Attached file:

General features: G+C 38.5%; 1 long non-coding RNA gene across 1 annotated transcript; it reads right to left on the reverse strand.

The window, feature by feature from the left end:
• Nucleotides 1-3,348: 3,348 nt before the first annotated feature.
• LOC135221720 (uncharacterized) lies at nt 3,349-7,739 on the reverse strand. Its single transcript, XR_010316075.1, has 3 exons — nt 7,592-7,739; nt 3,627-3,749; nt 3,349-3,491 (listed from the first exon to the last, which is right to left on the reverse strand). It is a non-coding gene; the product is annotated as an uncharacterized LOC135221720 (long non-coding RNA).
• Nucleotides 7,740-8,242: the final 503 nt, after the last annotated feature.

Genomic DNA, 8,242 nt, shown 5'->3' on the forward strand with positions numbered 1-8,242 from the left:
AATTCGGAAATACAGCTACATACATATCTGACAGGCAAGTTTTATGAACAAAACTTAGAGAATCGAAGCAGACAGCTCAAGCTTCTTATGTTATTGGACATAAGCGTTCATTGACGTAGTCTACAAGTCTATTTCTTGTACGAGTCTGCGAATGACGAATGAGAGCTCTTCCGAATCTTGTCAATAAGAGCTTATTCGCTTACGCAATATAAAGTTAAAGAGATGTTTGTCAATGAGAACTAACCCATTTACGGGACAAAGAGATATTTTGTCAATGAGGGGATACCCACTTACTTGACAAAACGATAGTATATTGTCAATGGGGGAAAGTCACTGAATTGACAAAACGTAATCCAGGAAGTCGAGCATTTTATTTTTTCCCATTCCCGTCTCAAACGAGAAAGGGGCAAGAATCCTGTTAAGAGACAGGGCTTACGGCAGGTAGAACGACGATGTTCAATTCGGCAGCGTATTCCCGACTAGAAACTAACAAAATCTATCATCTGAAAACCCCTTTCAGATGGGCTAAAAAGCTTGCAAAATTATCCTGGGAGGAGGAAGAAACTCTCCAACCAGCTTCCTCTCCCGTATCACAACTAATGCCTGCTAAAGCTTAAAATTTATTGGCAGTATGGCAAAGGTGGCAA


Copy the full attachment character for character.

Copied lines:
General features: G+C 38.5%; 1 long non-coding RNA gene across 1 annotated transcript; it reads right to left on the reverse strand.

The window, feature by feature from the left end:
• Nucleotides 1-3,348: 3,348 nt before the first annotated feature.
• LOC135221720 (uncharacterized) lies at nt 3,349-7,739 on the reverse strand. Its single transcript, XR_010316075.1, has 3 exons — nt 7,592-7,739; nt 3,627-3,749; nt 3,349-3,491 (listed from the first exon to the last, which is right to left on the reverse strand). It is a non-coding gene; the product is annotated as an uncharacterized LOC135221720 (long non-coding RNA).
• Nucleotides 7,740-8,242: the final 503 nt, after the last annotated feature.

Genomic DNA, 8,242 nt, shown 5'->3' on the forward strand with positions numbered 1-8,242 from the left:
AATTCGGAAATACAGCTACATACATATCTGACAGGCAAGTTTTATGAACAAAACTTAGAGAATCGAAGCAGACAGCTCAAGCTTCTTATGTTATTGGACATAAGCGTTCATTGACGTAGTCTACAAGTCTATTTCTTGTACGAGTCTGCGAATGACGAATGAGAGCTCTTCCGAATCTTGTCAATAAGAGCTTATTCGCTTACGCAATATAAAGTTAAAGAGATGTTTGTCAATGAGAACTAACCCATTTACGGGACAAAGAGATATTTTGTCAATGAGGGGATACCCACTTACTTGACAAAACGATAGTATATTGTCAATGGGGGAAAGTCACTGAATTGACAAAACGTAATCCAGGAAGTCGAGCATTTTATTTTTTCCCATTCCCGTCTCAAACGAGAAAGGGGCAAGAATCCTGTTAAGAGACAGGGCTTACGGCAGGTAGAACGACGATGTTCAATTCGGCAGCGTATTCCCGACTAGAAACTAACAAAATCTATCATCTGAAAACCCCTTTCAGATGGGCTAAAAAGCTTGCAAAATTATCCTGGGAGGAGGAAGAAACTCTCCAACCAGCTTCCTCTCCCGTATCACAACTAATGCCTGCTAAAGCTTAAAATTTATTGGCAGTATGGCAAAGGTGGCAA